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Full-size colour facsimiles of two extraordinary, and almost identical, medieval picture books containing a total of 98 pictures of flowers and trees and 58 of birds and animals together with a variety of other material (ornamental alphabets, drawings of coats of arms, household gear, embroidery patterns, landscapes and grotesques) representing the full range of medieval ornament.
Nicolas Barker’s wide-ranging introductory text examines the precise relationship between the two manuscripts, their purpose and provenance, the extent of the naturalism of their images, and connections with the other arts. The text is amplified with 61 black and white plates, and with a map and diagrams.
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THE IVANHOE BALL, AN ATTENDEE’S COPY [LAGARENNE, Félicité, artist].
[Costumes d’Ivanhoe au bal donné par ... le prince et princess d’Orange à Bruxelles, mercredi le 5 février 1823.]
First and only edition of a fine and rare suite of ten hand-coloured lithographs commemorating a ball inspired by Scott's Ivanhoe, held in Brussels on 5 February 1823 by the Prince and Princess of Orange in honour of the British community in that city. There were thirty-two guests at the ball, all attending in elaborate costume, and dancing a quadrille that became the talk of the town, and remained ‘the principal topic of conversation at Brussels’ several months later (The Repository of Arts, May 1823). According the printed programme, Lord Danlo was Ivanhoe, the Black Knight was played by Mr de Janti, and Mrs Berkley took the role of Rowena. Further down the list is Mrs Fielden (sic), as Alicia, wife of the Joseph Ffeilden who owned this copy – she can be seen on the left in Plate VII.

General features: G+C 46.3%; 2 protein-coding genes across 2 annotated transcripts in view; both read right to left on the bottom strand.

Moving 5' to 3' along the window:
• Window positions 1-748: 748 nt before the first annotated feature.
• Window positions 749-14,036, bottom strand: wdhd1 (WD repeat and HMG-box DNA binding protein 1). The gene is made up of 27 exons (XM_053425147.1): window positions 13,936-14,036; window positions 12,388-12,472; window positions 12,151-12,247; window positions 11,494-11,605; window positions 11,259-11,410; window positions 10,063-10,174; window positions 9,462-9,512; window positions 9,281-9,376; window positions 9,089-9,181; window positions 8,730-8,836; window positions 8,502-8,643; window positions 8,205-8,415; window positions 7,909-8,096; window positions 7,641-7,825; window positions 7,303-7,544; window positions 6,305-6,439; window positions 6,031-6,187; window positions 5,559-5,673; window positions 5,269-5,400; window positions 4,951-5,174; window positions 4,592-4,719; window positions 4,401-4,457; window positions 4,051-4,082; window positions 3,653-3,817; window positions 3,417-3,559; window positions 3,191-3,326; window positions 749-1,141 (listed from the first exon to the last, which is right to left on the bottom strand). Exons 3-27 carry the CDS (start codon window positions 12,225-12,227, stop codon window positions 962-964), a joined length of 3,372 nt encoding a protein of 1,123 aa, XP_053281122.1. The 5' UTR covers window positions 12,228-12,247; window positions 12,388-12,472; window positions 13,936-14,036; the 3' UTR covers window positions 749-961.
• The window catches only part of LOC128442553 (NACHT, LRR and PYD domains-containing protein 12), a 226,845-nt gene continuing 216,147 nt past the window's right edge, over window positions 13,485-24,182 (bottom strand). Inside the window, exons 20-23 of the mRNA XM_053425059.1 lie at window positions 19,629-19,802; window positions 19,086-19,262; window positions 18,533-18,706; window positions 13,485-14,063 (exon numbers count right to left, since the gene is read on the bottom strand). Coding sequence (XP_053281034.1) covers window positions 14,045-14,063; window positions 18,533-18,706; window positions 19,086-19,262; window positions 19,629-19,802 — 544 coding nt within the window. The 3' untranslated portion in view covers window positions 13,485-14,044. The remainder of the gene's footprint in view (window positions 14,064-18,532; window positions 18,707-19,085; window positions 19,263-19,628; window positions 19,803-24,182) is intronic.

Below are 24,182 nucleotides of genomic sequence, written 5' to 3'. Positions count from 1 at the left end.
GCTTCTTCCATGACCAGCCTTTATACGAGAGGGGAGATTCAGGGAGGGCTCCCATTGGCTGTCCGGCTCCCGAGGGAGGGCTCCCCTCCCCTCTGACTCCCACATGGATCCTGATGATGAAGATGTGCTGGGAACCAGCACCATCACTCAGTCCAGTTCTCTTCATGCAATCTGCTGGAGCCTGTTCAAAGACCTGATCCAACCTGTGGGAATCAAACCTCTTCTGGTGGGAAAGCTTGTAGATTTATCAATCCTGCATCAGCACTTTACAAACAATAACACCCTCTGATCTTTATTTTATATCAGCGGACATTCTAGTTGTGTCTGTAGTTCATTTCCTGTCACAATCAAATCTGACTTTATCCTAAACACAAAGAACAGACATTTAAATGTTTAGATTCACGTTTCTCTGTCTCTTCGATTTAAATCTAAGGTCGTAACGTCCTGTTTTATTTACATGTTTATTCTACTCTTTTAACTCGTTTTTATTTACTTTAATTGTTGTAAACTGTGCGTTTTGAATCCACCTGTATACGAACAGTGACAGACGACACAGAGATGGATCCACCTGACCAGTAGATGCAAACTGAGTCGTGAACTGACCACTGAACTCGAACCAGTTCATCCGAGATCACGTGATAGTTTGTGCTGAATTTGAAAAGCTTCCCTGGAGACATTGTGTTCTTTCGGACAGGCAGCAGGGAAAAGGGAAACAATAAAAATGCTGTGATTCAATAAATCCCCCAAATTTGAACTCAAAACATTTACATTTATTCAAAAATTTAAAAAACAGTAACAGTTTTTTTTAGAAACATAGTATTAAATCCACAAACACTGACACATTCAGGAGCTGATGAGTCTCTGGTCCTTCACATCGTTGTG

From one of the founders of political journalism LINGUET, Simon-Nicolas-Henri (1736-1794), French journalist and lawyer.
Autograph letter signed (‘Linguet’) to the Parisian banker Perregaux.
An interesting letter from Linguet, one of the founders of political journalism who crossed swords with the philosophes, economists, politicians, and slavery abolitionists. Exiled on numerous occasions and imprisoned in the Bastille, he was guillotined in 1794.